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Picasso Biographer Prices Lauder Met Gift Over $1 Billion

Leonard A. Lauder pledged his Cubist art collection to the Metropolitan Museum of Art. The trove includes 33 works by Picasso and will go on display in the fall of 2014. Photographer: Katya Kazakina/Bloomberg
Leonard A. Lauder pledged his Cubist art collection to the Metropolitan Museum of Art. The trove includes 33 works by Picasso and will go on display in the fall of 2014. Photographer: Katya Kazakina/Bloomberg

April 10 (Bloomberg) -- Billionaire cosmetics magnate Leonard A. Lauder pledged a 78-piece art collection, including 33 Picassos, to the Metropolitan Museum of Art, the museum announced yesterday.

Lauder’s Cubist collection, which includes 17 works by Georges Braque, 14 by Juan Gris and 14 by Fernand Leger, is one of the largest gifts in the museum’s history. It is valued at $1 billion, according to the New York Times, which did not say how it arrived at the figure. The museum’s statement didn’t disclose the value of the gift.

“I think it’s worth more than that,” said John Richardson, Picasso’s leading biographer, who curated four major exhibitions about the artist at Gagosian Gallery in New York and London. “I know the market.”

Richardson was also a partner of collector Douglas Cooper, who began buying Cubism around 1932, amassing one of the most significant troves by Picasso, Braque, Gris and Leger. Lauder’s gift to the Met includes 5 paintings and 11 drawings that he acquired from the Cooper collection in 1986.

“He bought the heart of the Cooper collection and Douglas had the cream of the crop,” said Richardson. “I lived with this art for 12 years.”

“Leonard’s gift is truly transformational for the Metropolitan Museum,” Thomas P. Campbell, the museum’s director and chief executive officer, said in a statement. “Although the Met is unique in its ability to exhibit over 5,000 years of art history, we have long lacked this critical dimension in the story of modernism.”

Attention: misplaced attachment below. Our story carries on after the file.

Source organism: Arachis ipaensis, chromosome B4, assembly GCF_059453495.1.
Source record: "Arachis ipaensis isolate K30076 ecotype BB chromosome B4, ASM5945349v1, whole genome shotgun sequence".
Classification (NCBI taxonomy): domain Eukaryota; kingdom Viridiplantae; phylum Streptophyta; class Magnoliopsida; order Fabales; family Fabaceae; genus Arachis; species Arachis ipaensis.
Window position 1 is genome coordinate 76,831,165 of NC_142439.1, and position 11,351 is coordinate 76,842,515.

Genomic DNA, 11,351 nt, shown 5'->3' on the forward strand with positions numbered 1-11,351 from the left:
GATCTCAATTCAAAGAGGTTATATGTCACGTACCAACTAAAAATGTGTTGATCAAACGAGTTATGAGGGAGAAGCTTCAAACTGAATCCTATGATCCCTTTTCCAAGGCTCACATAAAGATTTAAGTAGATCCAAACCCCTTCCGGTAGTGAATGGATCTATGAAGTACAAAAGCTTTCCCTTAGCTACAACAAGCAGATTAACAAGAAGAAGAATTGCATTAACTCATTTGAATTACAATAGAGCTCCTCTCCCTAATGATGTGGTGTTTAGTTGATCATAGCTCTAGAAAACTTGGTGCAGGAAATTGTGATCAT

Research Center

The museum will also establish the Leonard A. Lauder Research Center for Modern Art, supported by a $22 million endowment funded by grants from its trustees and supporters, including Lauder. It will promote scholarship on Cubism and modern art.

Lauder, former CEO and chairman of Estee Lauder, has an estimated net worth of $8.4 billion, according to the Bloomberg Billionaires Index. “It’s essential that Cubism -- and the art that follows it, for that matter -- be seen and studied within the collections of one of the greatest encyclopedic museums in the world,” he said in the press release.

The group will go on display in the last quarter of 2014.

Muse highlights include Rich Jaroslovsky on technology, Patrick Cole on philanthropy.

To contact the reporter on this story: Katya Kazakina in New York at kkazakina@bloomberg.net

To contact the editor responsible for this story: Manuela Hoelterhoff at mhoelterhoff@bloomberg.net

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